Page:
Life as an Extreme Sport

when the stoic fails

This is the second time in so many days that I have been sitting still enough outside that squirrels have walked by me as if I wasn’t here, one actually sniffing me before continuing on its way. Buddha, I suspect, would be proud.

I’m sitting outside again – as squirrels have not yet invaded the indoor spaces here – enjoying the evening weather and sunset. It had gotten muggy earlier, so I’d headed indoors to Starbucks. Free wifi and caffeine? I’m always a sucker for a good deal. The grass is a little itchy on my bare legs, but the breeze is nice and I have some limited internet access from Sage’s guest wireless.

I have a bunch of raised red welts on the back of my left hand – as if I were breaking out in hives, or one of the cats had badly clawed me while playing. In fact, given how closely they resemble the marks Lunar and Toledo sometimes leave, and that one or two are bleeding slightly, I thought perhaps I’ve spent the entire day with a bloody hand and just not noticed. It wouldn’t be unlike me,…

I gave them to myself. It took a minute to remember, and realize, as I repeated the grasping of my hand and squeezing, hard, until the pain breaks through and switches my focus elsewhere, out, away.

I got a phone call while at Starbucks, full of bad news. I reacted as well as I could, as well as I normally do – I have delayed reaction down cold at this point. And then I packed up calmly, my feet carrying me to the one place I felt I would be okay falling apart in, safe falling apart in, gripping my hand to blood along the route to not fall apart alone.

I am sitting across from a statue, a woman resting a vine covered sword against the ground. She’s holding a bundle of what looks like palm fronds in her hands, and a hood is draped over her loosely tied back hair. She’s classically dressed and carved, emulating the Greco-Roman tradition, and standing in front of what looks like a funeral byre. Carved on the back of the byre is a memorial to soldiers of the Great War. She’s fading in the dusk, becoming brief outlines and nothing more against the night sky. It crosses my mind that she would make an excellent Halloween costume, except I don’t expect to have a Halloween.

I have a history of being stupid when falling to pieces alone, and this final bit was just too much. My brain short circuited and I went on gut instinct, which sadly is not the most thoughtful of creatures. Go to the safe place, go to the safe place, go to the safe place… not thinking through the implications, just go where, if stupid happens, stupid can’t happen. Where I will be safe, and can lose control, and know then when I yank myself back together, I will be in one piece, not hurt or damaged in any way.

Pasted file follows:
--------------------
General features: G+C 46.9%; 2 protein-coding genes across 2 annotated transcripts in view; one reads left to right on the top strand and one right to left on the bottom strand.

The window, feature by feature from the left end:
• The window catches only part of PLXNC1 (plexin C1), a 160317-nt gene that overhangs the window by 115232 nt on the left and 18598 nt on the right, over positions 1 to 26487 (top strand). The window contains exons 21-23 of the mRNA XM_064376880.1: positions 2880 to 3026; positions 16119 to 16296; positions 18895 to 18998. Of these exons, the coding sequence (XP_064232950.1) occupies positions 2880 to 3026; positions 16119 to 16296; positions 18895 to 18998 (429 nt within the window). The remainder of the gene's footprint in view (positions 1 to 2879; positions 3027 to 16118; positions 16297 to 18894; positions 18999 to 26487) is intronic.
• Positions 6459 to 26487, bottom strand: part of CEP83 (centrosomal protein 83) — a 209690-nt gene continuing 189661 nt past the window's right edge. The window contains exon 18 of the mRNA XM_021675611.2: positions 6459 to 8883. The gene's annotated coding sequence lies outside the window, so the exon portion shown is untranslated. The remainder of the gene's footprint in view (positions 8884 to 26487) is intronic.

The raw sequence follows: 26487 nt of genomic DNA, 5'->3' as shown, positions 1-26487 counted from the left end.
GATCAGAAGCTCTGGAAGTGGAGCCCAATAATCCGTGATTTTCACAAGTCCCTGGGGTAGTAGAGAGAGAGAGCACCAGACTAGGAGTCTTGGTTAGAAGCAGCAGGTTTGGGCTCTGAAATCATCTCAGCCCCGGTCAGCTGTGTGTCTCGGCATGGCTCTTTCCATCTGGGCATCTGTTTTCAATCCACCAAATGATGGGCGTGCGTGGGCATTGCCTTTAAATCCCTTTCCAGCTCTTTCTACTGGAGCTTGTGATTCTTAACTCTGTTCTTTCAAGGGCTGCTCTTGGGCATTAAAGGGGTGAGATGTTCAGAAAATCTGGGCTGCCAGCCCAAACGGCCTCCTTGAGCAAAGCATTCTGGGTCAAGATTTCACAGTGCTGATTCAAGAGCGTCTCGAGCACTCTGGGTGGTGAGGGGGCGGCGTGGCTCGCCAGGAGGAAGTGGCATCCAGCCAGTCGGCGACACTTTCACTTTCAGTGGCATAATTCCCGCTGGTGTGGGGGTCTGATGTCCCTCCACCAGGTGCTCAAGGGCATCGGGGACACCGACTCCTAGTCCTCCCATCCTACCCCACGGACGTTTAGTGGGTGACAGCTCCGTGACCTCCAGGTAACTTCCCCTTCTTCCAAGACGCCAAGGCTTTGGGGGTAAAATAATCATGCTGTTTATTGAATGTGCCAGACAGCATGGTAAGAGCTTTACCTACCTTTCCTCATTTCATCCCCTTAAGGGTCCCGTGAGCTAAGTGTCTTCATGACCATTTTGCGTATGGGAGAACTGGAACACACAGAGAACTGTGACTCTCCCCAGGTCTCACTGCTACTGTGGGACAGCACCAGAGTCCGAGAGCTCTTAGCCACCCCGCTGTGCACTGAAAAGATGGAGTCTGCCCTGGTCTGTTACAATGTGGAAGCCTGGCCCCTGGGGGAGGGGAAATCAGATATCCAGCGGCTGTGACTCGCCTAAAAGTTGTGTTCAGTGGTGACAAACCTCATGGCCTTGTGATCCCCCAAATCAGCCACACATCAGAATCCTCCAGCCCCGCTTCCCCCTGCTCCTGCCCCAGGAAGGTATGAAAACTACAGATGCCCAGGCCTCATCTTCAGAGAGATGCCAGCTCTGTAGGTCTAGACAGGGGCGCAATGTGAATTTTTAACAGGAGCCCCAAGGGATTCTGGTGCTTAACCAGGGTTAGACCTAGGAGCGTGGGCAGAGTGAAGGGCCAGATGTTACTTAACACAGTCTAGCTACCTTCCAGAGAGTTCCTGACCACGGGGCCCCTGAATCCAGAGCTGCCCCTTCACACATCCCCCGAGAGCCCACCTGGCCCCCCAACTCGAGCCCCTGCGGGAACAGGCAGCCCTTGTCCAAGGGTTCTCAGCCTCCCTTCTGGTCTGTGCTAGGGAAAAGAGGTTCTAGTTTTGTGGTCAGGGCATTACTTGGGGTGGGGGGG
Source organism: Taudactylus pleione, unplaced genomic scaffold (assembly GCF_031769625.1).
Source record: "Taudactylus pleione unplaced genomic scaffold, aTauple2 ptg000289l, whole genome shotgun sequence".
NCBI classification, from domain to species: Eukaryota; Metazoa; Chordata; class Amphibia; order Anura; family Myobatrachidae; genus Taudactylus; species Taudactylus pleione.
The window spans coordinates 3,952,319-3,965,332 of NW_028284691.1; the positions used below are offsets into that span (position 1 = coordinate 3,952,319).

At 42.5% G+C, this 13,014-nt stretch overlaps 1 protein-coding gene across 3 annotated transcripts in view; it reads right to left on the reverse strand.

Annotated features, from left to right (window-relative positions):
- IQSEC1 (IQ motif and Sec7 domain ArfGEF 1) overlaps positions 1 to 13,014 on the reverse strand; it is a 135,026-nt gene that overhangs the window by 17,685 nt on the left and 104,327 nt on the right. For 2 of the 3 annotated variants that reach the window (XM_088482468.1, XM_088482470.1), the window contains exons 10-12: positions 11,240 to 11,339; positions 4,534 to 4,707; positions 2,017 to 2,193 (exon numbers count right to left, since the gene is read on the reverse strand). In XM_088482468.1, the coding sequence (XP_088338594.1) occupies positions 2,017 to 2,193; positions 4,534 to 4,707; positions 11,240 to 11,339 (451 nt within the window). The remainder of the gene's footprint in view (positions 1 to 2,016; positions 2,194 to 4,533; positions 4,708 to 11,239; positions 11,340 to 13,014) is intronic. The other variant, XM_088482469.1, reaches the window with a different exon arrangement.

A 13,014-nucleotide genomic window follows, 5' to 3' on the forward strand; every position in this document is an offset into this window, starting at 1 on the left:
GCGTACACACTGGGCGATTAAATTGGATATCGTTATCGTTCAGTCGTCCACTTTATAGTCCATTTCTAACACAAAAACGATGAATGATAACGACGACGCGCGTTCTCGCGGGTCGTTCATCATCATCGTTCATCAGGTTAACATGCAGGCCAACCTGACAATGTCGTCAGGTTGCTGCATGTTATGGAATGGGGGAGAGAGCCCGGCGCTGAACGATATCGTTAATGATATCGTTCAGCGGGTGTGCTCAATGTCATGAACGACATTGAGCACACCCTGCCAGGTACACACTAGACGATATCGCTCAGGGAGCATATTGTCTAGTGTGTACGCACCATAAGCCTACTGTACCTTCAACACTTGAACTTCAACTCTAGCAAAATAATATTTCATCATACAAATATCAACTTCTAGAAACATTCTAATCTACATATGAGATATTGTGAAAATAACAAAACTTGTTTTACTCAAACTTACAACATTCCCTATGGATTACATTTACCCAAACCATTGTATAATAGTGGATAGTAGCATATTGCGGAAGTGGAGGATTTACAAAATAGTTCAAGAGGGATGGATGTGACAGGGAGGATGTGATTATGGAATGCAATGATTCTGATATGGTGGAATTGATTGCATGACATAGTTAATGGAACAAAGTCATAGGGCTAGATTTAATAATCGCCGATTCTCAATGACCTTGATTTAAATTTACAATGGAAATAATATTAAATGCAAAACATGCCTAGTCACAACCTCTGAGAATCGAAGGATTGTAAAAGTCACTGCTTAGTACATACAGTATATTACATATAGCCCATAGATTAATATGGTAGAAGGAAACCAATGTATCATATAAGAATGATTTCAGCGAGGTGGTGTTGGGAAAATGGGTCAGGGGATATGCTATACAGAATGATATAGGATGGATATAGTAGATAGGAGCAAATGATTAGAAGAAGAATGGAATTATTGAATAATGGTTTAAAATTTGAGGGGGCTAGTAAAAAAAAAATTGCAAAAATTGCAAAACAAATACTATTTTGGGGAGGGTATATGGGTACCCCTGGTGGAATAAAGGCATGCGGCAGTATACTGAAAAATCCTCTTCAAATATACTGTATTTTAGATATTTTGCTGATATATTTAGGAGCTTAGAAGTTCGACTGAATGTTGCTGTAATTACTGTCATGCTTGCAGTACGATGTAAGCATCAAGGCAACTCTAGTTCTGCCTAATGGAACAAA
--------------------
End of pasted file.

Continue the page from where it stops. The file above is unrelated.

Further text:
Except I was wrong, and the implications were explained to me. Which I suppose is good – a functional equivalent to a slap in the face. Instead of a physical gating mechanism, an emotional one. We’ll see what the long term damages are. My hand will heal, hopefully so will the rest. It’s hard for me to trust, especially with things like this – I don’t fall apart often. I can’t. And it doesn’t take much for me to curl up inside myself and go “right, people suck, don’t trust people, people are bad.”

There are squirrels racing all around me now. Some are fighting for nuts, others space – some are running in abject fear from the giant German Shepherd that is terrorizing the park with gleeful abandon. It’s sort of nice to see. A reminder that my world is so small, so insignificant in the scheme of everything. That right now, some poor squirrel sees me as a place to hide from the giant, furry, slobbering terror, and that giant, furry, slobbering terror thinks the only thing I am good for is a scritch behind the ears before turning back to ball and squirrel.

It’s perspective.

The trees are changing colour. One tall tree across the clearing from me has a crown of gold and red leaves. She’s the only tree to have changed yet, early to the party, but beautiful and regal, not giving a damn what the trees around her look like, or think. The air has just started getting cold enough at night to hint at the promise of fall, and winter. The tree just changed her clothes early, a rush to protect herself from the cold. A rash impulse – I wonder if it’s one borne from previous experience? I could understand that, empathize with it. Apparently, as I’m already anthropomorphizing.

My mother was in the hospital over the weekend, something which several of you already knew about. My father called me this afternoon, while I was at Starbucks, to tell me that they did a scan Sunday evening, before discharging her.

It’s spread.


It’s riddled her brain.

It is definitive. It is terminal. It is now just a matter of time.

Another dog is racing through the park, chasing squirrels. A brindled pit, happy as the day is long. You can almost hear the doggie thoughts as she races by – squirrelsquirrelsquirrelBALLlooksquirrel!Hey!HUMAN!SMELL…CAT?CAT!oooohlooksquirrel! Another happy creature, just glad to be outside, running.

I want to run. I want to run, to get in my car and drive until there is no more land, until I am at the edge of all that there is, and then leap away. Just crash and sink into the wet wide saltwater, tears and body blending away to nothingness and release.


  1. That is one huge pile of suck. I am so, so sorry, and I wish I could do something to make it better somehow.

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